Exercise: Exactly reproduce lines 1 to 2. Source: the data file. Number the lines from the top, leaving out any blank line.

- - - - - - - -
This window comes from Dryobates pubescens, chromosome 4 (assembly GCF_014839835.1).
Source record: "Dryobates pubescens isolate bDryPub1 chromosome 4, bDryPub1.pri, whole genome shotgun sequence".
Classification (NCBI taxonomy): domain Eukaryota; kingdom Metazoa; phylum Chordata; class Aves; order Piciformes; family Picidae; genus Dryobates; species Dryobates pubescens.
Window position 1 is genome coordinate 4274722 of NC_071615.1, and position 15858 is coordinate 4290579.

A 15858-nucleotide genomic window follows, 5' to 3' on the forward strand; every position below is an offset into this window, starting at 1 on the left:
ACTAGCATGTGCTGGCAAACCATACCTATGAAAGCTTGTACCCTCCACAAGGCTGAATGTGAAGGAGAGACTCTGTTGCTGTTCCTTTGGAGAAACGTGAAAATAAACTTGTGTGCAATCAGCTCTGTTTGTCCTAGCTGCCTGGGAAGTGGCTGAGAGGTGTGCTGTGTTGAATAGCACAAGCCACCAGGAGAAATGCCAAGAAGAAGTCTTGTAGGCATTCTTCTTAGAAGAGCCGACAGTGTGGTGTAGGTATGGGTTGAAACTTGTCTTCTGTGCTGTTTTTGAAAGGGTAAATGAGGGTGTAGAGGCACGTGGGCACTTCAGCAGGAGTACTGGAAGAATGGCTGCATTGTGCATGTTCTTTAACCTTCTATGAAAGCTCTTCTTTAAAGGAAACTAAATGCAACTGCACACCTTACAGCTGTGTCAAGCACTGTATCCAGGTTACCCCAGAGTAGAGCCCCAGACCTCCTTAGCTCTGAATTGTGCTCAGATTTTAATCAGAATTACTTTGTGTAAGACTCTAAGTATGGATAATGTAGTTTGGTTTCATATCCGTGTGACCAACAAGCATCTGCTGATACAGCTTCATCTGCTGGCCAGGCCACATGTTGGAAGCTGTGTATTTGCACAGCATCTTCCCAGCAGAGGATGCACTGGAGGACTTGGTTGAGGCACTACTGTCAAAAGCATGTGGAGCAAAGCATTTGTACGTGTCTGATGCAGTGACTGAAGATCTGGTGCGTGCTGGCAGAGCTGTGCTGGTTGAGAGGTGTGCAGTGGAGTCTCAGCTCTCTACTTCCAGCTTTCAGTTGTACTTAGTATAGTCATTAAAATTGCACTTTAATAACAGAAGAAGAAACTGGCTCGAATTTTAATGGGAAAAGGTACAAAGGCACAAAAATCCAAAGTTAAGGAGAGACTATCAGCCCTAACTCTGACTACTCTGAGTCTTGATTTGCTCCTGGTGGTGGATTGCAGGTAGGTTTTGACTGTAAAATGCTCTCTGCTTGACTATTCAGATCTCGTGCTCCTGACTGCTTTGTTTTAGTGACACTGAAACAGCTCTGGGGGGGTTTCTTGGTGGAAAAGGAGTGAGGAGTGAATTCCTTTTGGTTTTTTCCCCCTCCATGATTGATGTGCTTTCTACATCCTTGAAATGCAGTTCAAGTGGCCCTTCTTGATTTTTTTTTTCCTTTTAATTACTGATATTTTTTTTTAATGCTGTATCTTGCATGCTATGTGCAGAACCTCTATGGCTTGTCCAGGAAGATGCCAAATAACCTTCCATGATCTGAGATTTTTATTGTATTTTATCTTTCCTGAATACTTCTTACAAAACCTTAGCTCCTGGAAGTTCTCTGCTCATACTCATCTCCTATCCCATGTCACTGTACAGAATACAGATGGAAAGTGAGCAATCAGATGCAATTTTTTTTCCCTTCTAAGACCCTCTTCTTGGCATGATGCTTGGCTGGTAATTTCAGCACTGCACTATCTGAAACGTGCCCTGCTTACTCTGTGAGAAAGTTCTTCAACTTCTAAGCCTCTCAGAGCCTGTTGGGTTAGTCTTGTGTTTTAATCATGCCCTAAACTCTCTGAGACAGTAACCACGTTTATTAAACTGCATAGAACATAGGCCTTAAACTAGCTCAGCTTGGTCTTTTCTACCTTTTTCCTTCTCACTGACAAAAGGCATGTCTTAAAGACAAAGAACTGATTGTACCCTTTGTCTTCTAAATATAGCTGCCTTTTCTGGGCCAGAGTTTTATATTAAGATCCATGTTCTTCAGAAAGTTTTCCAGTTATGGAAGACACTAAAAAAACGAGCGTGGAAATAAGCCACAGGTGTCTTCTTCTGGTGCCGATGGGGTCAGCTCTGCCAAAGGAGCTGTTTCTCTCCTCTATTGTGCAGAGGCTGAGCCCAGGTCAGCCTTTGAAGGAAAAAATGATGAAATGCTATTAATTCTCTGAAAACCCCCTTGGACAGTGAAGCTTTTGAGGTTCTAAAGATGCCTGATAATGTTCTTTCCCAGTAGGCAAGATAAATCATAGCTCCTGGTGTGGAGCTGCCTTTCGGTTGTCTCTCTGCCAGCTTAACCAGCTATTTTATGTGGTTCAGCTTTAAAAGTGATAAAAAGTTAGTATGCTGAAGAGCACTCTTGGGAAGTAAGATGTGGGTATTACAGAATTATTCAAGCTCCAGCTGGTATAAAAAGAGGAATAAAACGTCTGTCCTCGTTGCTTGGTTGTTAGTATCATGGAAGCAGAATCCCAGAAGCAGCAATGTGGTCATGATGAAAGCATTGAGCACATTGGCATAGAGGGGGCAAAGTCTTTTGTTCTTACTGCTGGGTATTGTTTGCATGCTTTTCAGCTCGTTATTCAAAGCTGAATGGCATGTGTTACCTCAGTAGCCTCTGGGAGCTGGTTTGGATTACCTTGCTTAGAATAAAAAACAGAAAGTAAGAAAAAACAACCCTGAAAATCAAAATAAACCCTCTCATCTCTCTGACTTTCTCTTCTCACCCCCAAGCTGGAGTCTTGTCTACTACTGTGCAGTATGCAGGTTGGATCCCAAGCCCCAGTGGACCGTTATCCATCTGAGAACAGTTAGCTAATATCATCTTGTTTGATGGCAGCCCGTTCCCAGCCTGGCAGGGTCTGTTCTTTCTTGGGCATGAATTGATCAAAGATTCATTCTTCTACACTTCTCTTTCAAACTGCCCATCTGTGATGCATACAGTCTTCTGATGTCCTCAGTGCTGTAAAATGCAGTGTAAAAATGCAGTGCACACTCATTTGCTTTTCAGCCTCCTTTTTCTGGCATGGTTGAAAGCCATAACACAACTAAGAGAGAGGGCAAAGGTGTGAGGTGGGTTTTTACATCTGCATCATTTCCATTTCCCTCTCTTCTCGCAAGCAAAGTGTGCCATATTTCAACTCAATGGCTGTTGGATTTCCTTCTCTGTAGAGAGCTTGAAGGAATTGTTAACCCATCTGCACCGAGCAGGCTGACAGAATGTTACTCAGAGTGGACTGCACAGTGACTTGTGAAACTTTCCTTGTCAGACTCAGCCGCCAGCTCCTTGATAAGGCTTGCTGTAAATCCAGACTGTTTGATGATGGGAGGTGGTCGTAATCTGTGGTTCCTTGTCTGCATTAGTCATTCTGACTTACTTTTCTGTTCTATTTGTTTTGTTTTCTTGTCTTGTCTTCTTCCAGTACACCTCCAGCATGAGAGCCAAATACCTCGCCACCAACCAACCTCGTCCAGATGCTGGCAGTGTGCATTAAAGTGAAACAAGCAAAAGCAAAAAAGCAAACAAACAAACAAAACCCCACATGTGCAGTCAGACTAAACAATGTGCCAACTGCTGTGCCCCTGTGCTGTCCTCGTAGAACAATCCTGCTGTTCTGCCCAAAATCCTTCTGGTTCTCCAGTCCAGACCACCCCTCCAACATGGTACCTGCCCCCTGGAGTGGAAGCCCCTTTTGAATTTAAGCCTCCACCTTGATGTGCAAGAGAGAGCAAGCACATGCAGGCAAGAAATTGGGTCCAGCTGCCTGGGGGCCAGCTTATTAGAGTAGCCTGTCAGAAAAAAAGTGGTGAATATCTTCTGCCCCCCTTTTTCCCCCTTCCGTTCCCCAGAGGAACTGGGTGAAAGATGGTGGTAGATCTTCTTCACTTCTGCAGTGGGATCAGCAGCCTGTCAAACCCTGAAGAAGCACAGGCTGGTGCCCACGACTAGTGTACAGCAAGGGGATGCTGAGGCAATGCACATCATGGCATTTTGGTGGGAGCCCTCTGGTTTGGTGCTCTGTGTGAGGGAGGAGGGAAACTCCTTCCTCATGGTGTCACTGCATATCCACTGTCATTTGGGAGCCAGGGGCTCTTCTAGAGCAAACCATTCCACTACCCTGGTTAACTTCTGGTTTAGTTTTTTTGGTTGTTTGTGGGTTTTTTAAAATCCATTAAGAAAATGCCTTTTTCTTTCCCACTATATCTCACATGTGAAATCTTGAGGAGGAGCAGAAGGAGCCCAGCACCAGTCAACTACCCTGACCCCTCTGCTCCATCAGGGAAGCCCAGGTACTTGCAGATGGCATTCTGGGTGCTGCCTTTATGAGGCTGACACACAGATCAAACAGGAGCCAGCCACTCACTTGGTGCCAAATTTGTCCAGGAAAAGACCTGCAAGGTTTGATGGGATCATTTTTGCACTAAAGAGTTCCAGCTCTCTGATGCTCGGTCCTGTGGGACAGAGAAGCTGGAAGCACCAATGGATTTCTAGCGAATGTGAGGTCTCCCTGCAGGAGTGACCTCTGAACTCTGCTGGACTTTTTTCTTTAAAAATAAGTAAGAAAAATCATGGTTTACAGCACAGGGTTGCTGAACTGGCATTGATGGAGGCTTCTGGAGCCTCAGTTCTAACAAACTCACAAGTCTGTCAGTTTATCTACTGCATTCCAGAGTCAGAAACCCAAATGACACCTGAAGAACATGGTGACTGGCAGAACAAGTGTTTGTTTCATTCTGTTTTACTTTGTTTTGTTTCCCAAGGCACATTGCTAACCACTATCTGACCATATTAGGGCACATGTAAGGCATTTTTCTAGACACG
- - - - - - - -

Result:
This window comes from Dryobates pubescens, chromosome 4 (assembly GCF_014839835.1).
Source record: "Dryobates pubescens isolate bDryPub1 chromosome 4, bDryPub1.pri, whole genome shotgun sequence".